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Rights Groups Urge Censure of Thailand Over Abuses in Fishing Industry

  • Suy Heimkhemra
  • VOA Khmer

A six-month investigation of the Thai shrimping industry by the Guardian revealed slave-like conditions.

A six-month investigation of the Thai shrimping industry by the Guardian revealed slave-like conditions.

Human rights workers say the US and other countries should censure Thailand over fisheries practices that mean near-slavery for many Cambodians and others.

An investigative report by the UK-based Guardian newspaper exposed serious abuses in the Thai fishing trade, where workers are cheated of pay, kept at sea for prolonged periods and physically abused or killed in the process.

US officials say they are to review Thailand’s practices in an upcoming Trafficking in Persons report, but they declined to comment on whether they would downgrade the country.

Thousands of Cambodians work illegally in the fishing industry, which is rife with abuse. Those who escape fishing vessels tell of long hours, beatings and other dangers, of being cheated by middlemen and sold to captains.

A six-month investigation of the Thai shrimping industry by the Guardian revealed slave-like conditions. The series reported on Cambodians and Burmese bought and sold from ship to ship, forced to work 20 hours a day, and even killed if they were too weak to continue working.

The Guardian also reported that US officials are considering downgrading Thailand in its next Trafficking in Persons report.

US State Department spokeswoman Jen Psaki would not confirm those reports when questioned at a briefing in Washington. “I’ll just suggest to you, everybody tune in for that report,” she said.

In Cambodia, rights workers say Thailand should be brought to task for conditions in its fishing industry.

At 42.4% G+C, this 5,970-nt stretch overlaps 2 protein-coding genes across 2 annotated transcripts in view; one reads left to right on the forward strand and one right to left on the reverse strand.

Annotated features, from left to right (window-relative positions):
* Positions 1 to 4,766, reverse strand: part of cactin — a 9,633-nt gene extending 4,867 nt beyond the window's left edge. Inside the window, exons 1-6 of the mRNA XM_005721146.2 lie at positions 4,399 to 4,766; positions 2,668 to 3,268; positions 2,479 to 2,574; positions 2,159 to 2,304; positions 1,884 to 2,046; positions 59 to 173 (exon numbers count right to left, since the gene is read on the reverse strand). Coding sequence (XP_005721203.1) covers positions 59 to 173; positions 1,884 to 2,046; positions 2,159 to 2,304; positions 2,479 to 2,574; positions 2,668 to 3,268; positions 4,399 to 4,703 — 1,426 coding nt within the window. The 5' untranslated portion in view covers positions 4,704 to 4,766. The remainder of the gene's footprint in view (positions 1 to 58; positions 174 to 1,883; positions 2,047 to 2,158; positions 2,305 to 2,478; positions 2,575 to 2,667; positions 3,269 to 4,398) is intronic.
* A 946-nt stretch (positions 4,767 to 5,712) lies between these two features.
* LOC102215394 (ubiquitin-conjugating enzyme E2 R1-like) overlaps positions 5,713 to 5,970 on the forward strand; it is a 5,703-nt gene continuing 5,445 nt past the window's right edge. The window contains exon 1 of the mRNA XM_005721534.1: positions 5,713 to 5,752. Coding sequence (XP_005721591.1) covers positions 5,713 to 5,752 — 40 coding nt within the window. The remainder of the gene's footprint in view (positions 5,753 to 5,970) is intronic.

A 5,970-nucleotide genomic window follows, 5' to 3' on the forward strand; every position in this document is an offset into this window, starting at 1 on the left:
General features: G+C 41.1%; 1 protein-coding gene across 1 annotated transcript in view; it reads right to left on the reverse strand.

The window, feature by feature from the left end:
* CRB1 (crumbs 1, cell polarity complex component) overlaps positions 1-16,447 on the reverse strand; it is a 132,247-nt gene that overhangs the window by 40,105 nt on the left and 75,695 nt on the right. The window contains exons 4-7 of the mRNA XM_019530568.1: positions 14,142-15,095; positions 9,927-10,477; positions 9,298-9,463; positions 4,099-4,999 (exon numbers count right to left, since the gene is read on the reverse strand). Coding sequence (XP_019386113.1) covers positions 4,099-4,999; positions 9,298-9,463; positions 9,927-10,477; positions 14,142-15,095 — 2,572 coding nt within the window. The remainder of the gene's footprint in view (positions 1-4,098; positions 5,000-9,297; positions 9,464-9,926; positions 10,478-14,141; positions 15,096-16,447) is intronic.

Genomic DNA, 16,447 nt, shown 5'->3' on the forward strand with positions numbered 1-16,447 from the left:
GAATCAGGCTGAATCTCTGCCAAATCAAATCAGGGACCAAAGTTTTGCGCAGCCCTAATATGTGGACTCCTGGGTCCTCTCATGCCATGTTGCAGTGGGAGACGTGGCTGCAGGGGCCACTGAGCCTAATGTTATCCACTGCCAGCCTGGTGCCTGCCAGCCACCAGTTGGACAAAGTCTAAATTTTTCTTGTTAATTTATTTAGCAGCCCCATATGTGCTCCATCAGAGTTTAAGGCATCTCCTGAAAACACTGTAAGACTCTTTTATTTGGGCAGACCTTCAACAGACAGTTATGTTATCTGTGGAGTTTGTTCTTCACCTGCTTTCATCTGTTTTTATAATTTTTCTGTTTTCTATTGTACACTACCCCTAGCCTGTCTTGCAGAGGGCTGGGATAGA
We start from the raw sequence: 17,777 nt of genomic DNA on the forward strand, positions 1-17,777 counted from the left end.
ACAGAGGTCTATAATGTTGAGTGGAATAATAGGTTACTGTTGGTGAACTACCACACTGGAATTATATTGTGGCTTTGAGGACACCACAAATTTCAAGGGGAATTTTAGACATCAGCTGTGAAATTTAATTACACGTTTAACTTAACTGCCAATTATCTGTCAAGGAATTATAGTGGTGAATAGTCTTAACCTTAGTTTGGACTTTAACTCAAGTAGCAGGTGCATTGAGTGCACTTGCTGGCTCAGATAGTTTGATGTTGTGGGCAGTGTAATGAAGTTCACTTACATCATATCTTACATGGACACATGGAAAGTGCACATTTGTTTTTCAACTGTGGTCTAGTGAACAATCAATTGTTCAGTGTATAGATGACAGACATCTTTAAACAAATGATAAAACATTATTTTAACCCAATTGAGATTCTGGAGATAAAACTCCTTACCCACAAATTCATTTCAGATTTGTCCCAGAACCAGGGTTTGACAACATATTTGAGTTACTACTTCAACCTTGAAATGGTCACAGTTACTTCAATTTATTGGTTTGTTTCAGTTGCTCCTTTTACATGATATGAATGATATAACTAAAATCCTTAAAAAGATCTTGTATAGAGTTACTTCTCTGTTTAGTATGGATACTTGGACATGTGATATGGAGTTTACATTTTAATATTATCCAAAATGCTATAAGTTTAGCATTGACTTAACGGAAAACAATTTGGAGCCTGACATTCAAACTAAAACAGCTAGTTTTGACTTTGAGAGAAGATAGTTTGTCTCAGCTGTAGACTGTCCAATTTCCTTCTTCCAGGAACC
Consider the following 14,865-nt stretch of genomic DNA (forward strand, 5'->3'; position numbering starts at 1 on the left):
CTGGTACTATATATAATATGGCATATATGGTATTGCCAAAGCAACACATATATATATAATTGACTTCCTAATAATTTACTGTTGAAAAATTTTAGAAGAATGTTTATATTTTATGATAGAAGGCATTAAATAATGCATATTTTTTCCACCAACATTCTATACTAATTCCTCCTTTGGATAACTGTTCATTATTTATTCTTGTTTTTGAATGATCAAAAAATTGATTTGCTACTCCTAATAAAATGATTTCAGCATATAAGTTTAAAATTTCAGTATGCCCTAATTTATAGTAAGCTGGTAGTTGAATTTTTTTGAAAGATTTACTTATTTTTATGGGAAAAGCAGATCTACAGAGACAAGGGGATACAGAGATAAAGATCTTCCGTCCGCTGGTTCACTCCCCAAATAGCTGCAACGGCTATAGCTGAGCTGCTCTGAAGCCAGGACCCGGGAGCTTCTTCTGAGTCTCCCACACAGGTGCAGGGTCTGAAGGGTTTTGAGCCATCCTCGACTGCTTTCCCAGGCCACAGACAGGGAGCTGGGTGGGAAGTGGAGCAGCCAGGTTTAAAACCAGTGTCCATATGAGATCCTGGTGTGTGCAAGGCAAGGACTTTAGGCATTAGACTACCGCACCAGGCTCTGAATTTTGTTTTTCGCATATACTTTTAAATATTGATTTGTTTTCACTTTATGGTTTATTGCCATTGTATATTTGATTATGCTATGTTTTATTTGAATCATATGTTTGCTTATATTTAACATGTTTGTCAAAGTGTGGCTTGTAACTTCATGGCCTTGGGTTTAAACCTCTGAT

Ya Navuth, executive director of Caram Cambodia, which works to help escaped migrant fishermen, said the US and international buyers should pressure Thai authorities to solve the problem.

“Not many people, especially buyers, think about where their food comes from and how,” he said. Pressure could bring “positive changes,” he said, including help with the rescue and aid of many others trapped in the trade.

Lim Mony, deputy chief of the women and children’s program for the rights group Adhoc, said workers in the industry are enslaved, brutally tortured, forced to take drugs and sometimes killed when they are unable to continue working.

“Strong reactions from international buyers are more likely to bring change,” she said. “In the face of strong [economic] pressure, some captains who sell their fishing products may change their perceptions by giving some rights to workers.”

Not everyone believes it will be so easy.

Hoy Pich Sovann, who heads a labor program at the Community Legal Education Center, said economic pressure may not be effective in ending the practice.

Buyers can put pressure on the industry, he said, “but they will never be able to talk to the captain who wants cheap or unpaid labor and longer hours and who works laborers like slaves.”
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